Florida State closer Robert Benincasa took the mound to close it out in the ninth, but after a pair of singles, Jon McGibbon delivered a game-winning homer to right-center on a Benincasa breaking ball that hung up a little too long. The Tigers mobbed McGibbon at the plate, celebrating a 9-7 win. [...] Continue Reading »
Here's a quick look at how Thursday's action impacted the postseason picture. We'll reference WarrenNolan.com RPI figures rather than the more accurate Boyd's World rankings because the Warren Nolan figures have been updated to reflect Thursday's action, while the Boyd's figures won't be updated until Friday morning. The Warren Nolan rankings are close enough to suit our purposes here.
NATIONAL SEED RACE
South Carolina avoided an 0-2 showing in the SEC tournament with a 5-3 win against Auburn, which was probably necessary to keep its national seed hopes afloat. As we wrote yesterday, the Gamecocks are likely competing for the last national seed with Rice and Stanford, with Texas A&M in the discussion. The Owls and Aggies were also in action Thursday and both lost, as Rice was knocked off by red-hot Memphis, 3-2, while A&M fell to Missouri, 5-3.
Memphis, which has won 14 of its last 17 games (including three road series wins, one of them at UCF), improved to 2-0 in pool play at the C-USA tournament. The Tigers clinched a berth in Sunday's C-USA championship game; even if they lose to Houston on Friday and Rice beats Southern Miss, the Owls and Tigers would finish 2-1 in pool play and Memphis would have the head-to-head tie-breaker. So Rice cannot couple its regular-season title with a C-USA tournament championship, which deals a significant blow to its national seed hopes. Rice still has at least a chance if South Carolina loses Friday and Stanford loses its series against Cal, but more realistically this is probably now a two-team race between the Gamecocks and Cardinal, who each have 11 wins against the top 25 in the RPI, compared with Rice's five. [...] Continue Reading »
Here's a quick look at the postseason ramifications of Wednesday's action in college baseball. We'll break it down by the races for national seeds, hosts and at-large spots.
NATIONAL SEED RACE
As we wrote in Tuesday's Stock Report, we see four candidates battling for the final national seed, and this week's action might determine whether South Carolina, Rice, Stanford or even Texas A&M gets it. We'll throw Kentucky into the mix as a fifth candidate (the Wildcats need a deep run in Hoover to make up for their sluggish finish to the regular season, but they got off to a good start with Tuesday's 2-0 win against Ole Miss; they were off Wednesday). Stanford is off until Friday, when it opens a three-game series against California.
We pegged the Gamecocks as a slight favorite Tuesday, but their recent struggles in the SEC tournament continued with a 3-2 loss to Vanderbilt. If South Carolina loses to Auburn in Thursday's elimination game to finish 0-2 in Hoover, they seem likely to get passed over by one of the other contenders, assuming they have strong weeks. Rice got off to a good start in the Conference USA tournament, winning their pool-play opener against Houston, 7-4, despite getting just two-thirds of an inning from No. 4 starter Andrew Benak. Rice's top three starters remain fresh, however, and the Owls did not use J.T. Chargois out of the bullpen Wednesday.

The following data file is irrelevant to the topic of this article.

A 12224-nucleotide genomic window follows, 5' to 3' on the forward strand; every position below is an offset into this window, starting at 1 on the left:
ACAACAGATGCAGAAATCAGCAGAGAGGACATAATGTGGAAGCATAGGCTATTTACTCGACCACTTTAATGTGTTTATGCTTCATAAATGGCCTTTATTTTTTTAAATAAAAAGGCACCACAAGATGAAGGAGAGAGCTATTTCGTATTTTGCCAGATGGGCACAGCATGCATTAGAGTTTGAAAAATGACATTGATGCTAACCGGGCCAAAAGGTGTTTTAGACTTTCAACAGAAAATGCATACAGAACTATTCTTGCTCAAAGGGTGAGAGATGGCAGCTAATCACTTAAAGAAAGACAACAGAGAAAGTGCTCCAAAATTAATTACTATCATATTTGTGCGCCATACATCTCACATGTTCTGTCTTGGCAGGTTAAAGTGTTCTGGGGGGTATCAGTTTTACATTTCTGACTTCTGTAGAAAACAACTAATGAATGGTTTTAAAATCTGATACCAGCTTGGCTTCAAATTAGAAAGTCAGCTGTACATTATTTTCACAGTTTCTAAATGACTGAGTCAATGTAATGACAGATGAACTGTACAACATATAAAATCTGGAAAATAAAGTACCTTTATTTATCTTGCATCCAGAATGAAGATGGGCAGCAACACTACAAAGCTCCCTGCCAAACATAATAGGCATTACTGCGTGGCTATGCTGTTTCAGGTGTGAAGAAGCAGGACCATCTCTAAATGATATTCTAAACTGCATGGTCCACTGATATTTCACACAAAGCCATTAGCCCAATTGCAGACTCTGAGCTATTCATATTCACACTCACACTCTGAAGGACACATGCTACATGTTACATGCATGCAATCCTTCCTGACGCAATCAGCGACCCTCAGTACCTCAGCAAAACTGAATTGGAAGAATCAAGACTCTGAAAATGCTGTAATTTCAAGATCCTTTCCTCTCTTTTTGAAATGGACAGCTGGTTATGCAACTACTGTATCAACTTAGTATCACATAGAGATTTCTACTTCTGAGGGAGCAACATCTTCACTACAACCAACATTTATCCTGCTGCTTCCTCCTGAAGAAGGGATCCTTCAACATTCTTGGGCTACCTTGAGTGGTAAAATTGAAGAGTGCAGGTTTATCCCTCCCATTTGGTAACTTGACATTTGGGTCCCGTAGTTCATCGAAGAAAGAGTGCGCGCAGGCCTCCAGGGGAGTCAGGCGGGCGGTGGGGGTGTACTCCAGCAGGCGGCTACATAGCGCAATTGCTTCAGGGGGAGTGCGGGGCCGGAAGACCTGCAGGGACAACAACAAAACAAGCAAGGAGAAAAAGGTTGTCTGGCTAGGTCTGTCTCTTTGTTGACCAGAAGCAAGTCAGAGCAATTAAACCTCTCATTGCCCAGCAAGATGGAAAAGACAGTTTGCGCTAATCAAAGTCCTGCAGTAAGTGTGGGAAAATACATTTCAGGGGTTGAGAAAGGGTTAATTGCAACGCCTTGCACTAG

Texas A&M also won, 10-4 against Kansas, but the Aggies have more work to do to make up for their 1-6 record against the top 25 in the RPI and second-place finish in the Big 12 (four games out of first place). The Aggies probably need a Big 12 tournament title to have a chance, and getting a win Wednesday with No. 4 starter Daniel Mengden on the mound was a great start. [...] Continue Reading »
GREENSBORO, N.C.—After North Carolina used six pitchers in a dominating 6-0 win against Wake Forest on Wednesday night, an entertaining UNC coach Mike Fox had some fun with the media about his bullpen usage.
"As we've done all year long, we go to our bullpen, and kind of mix and match, and drive y'all crazy, but we don't really care about that," Fox said with a playful smile.
He returned to the topic a little later.
"We've got guys down there we haven't used in a while, and we like to use our pitchers," he said, explaining UNC's two pitching changes in the ninth inning, which might have induced a few groans in the stands and press box but also helped the Tar Heels escape a bases-loaded jam unscathed. "We feel like our guys have worked hard and they want innings. I know it's late, I know what the score is, I get all that. I'm just going back to the hotel, so it doesn't really matter to me. I enjoy being in the dugout. I know you guys are on a deadline, so I thought about that a little bit at the end. (Another grin.)
"I like to give our guys an opportunity. We have a reputation for that—I like it. I like that guys know they can pitch. We didn't have the right guy in at the end, but we could have gone to a number of guys there. If they had gotten another hit, we'd have made another pitching change. It's just what we do. No apologies."